Now, driver number three is quite in a hurry to get us to the airport. We are slipping and sliding down the road. We end up in the ditch twice. The first time in the ditch we went I was not sure that we would make it out. There were many times on this drive to the airport I was uncertain if we were going to get there in time to board our plane. Although we got to the airport in time with a ½ hour to collect ourselves and reflect on what happened in the last 24 hours. Stepping onto the plane and off onto Efate terrain was a very happy moment for us 3 women! Lesson learned, check the weather forecast before going to Tanna and go when it is not raining.

Highlights of the quiet week at the hospital included lots of gauze cutting and folding, cotton rolling, scissor sharpening, cleaning, stocking and organizing. As well, one of the baby’s I delivered was from a 19-year-old woman who had inverted nipples. The mom and baby are the perfect match because the 3.42 kg boy had a great strong suck reflex.

The end of my activities here on Efate is closely approaching.

Monday, April 11, 2011

Busy Week at Vila Central Hospital!

Week 3

Miliaria is gone! Once I started using the air conditioning at night it cleared up.

This was a very busy week for the Maternity Ward at Vila Central Hospital. To follow is a few of the highlights of the week. I hope you are enjoying this and let me know if you have any questions or are curious about anything that I have not mentioned.

There were 2 vacuum extractions performed by the Doctor that I observed. One was to assist a mom during 2nd stage of labor (pushing) because she had severe heart disease. Before the vacuum assist she had an episiotomy. This woman had a severe heart murmur you could easily see by looking at her chest wall. It was very unforgettable to hear and palpate. Her baby was thought to be somewhere between 36 and 39 weeks gestation and she delivered a 2.26 kg girl. The second vacuum extraction was performed on a woman who needed a little extra help and she had a big (3.92 kg) baby boy who had a cleft lip and hard palate. By the way, he did great with breastfeeding despite this anatomical deformity!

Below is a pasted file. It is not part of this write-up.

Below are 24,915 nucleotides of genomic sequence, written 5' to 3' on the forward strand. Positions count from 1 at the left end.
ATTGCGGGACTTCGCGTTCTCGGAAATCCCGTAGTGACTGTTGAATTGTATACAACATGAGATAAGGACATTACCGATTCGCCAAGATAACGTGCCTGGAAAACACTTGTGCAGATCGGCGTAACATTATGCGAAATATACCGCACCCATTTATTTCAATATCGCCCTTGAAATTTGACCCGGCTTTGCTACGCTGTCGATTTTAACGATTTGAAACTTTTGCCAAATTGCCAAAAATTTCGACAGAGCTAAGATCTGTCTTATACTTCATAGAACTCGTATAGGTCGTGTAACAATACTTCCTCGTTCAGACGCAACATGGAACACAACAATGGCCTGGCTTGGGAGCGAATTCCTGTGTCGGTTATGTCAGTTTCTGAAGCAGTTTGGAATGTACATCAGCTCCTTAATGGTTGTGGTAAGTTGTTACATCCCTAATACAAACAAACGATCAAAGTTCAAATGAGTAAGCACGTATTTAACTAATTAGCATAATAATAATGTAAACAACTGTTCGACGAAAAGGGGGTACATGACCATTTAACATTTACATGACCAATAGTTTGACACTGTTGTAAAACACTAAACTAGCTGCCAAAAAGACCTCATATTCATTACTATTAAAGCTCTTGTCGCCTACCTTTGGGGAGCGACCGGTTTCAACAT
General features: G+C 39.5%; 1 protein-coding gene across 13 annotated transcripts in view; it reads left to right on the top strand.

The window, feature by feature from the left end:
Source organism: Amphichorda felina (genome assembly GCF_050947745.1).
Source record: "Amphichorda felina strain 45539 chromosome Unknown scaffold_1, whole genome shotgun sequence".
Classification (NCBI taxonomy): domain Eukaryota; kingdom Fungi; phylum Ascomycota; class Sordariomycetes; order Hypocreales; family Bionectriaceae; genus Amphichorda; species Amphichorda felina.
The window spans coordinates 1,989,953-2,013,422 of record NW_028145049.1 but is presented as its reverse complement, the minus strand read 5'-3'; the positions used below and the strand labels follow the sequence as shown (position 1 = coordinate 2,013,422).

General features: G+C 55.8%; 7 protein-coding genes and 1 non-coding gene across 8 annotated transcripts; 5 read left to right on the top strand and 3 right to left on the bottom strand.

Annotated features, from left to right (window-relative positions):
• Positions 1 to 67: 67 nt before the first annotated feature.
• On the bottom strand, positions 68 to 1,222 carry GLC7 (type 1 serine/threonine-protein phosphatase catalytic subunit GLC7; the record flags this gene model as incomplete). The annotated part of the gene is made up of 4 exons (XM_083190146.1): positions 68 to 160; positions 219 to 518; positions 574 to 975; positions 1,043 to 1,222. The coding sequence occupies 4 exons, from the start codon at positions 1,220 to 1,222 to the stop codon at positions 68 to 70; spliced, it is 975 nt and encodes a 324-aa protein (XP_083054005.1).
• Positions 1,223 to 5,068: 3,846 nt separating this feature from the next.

I continue to practice my suturing and observing the midwives suture. This week I have had lots of opportunities to strengthen this skill and I am feeling much more confidant suturing.

There were a couple resuscitations this week. One was on a 3kg boy who had AROM (artificial rupture of membranes). AROM is where the bag of waters are broken with a device called an amnihook. There was thick meconium in the bag of waters. His 1-minute, 5-minute and 10-minute Apgar’s were 5/5/9. He received suctioning and blow-by oxygen. Another was a 3.9 kg girl with 1-minute, 5-minute, and 10-minute Apgar’s of 3/6/10 and who was SROM (spontaneous rupture of membranes – bag of waters broke on their own naturally) with thick meconium. She received suctioning and blow-by oxygen. The mommy of this big girl had placental membranes that were slow to deliver and cervical prolapse.

A 24 year old G3P2 (3 pregnancies, 2 viable births) VBAC (vaginal birth after C-section) gave birth to a 3.14 kg girl with Apgar’s 9/10!

I observed another footling breech with a nuchal cord who had an emergency C-section. She had a 2.62 kg boy with Apgar’s 9/10. It was interesting to feel the little toes of this boy during the vaginal exam. I am very familiar feeling the heads of these little babies not little toes!